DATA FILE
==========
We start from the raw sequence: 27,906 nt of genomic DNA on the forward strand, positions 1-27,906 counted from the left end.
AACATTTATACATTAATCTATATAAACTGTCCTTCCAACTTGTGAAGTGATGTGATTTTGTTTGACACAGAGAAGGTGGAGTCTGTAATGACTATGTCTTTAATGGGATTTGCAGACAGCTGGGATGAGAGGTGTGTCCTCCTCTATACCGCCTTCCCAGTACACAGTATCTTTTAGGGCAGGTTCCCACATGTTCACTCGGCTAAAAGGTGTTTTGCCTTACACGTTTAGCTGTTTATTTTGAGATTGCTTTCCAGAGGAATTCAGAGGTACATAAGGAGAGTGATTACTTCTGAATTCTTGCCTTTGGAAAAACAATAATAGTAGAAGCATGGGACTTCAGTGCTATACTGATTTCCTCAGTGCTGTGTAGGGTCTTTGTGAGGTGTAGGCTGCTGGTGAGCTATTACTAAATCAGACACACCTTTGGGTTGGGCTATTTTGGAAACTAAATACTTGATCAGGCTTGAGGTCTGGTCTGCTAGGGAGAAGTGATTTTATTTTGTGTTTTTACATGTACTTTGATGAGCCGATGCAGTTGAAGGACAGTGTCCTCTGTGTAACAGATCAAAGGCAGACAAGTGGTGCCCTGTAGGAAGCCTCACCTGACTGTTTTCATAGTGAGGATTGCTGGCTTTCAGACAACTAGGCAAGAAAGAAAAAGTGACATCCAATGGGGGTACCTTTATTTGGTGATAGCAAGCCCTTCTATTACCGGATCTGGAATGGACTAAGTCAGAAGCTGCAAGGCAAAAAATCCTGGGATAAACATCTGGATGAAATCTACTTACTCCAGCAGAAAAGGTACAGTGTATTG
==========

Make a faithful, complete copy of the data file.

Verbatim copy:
We start from the raw sequence: 27,906 nt of genomic DNA on the forward strand, positions 1-27,906 counted from the left end.
AACATTTATACATTAATCTATATAAACTGTCCTTCCAACTTGTGAAGTGATGTGATTTTGTTTGACACAGAGAAGGTGGAGTCTGTAATGACTATGTCTTTAATGGGATTTGCAGACAGCTGGGATGAGAGGTGTGTCCTCCTCTATACCGCCTTCCCAGTACACAGTATCTTTTAGGGCAGGTTCCCACATGTTCACTCGGCTAAAAGGTGTTTTGCCTTACACGTTTAGCTGTTTATTTTGAGATTGCTTTCCAGAGGAATTCAGAGGTACATAAGGAGAGTGATTACTTCTGAATTCTTGCCTTTGGAAAAACAATAATAGTAGAAGCATGGGACTTCAGTGCTATACTGATTTCCTCAGTGCTGTGTAGGGTCTTTGTGAGGTGTAGGCTGCTGGTGAGCTATTACTAAATCAGACACACCTTTGGGTTGGGCTATTTTGGAAACTAAATACTTGATCAGGCTTGAGGTCTGGTCTGCTAGGGAGAAGTGATTTTATTTTGTGTTTTTACATGTACTTTGATGAGCCGATGCAGTTGAAGGACAGTGTCCTCTGTGTAACAGATCAAAGGCAGACAAGTGGTGCCCTGTAGGAAGCCTCACCTGACTGTTTTCATAGTGAGGATTGCTGGCTTTCAGACAACTAGGCAAGAAAGAAAAAGTGACATCCAATGGGGGTACCTTTATTTGGTGATAGCAAGCCCTTCTATTACCGGATCTGGAATGGACTAAGTCAGAAGCTGCAAGGCAAAAAATCCTGGGATAAACATCTGGATGAAATCTACTTACTCCAGCAGAAAAGGTACAGTGTATTG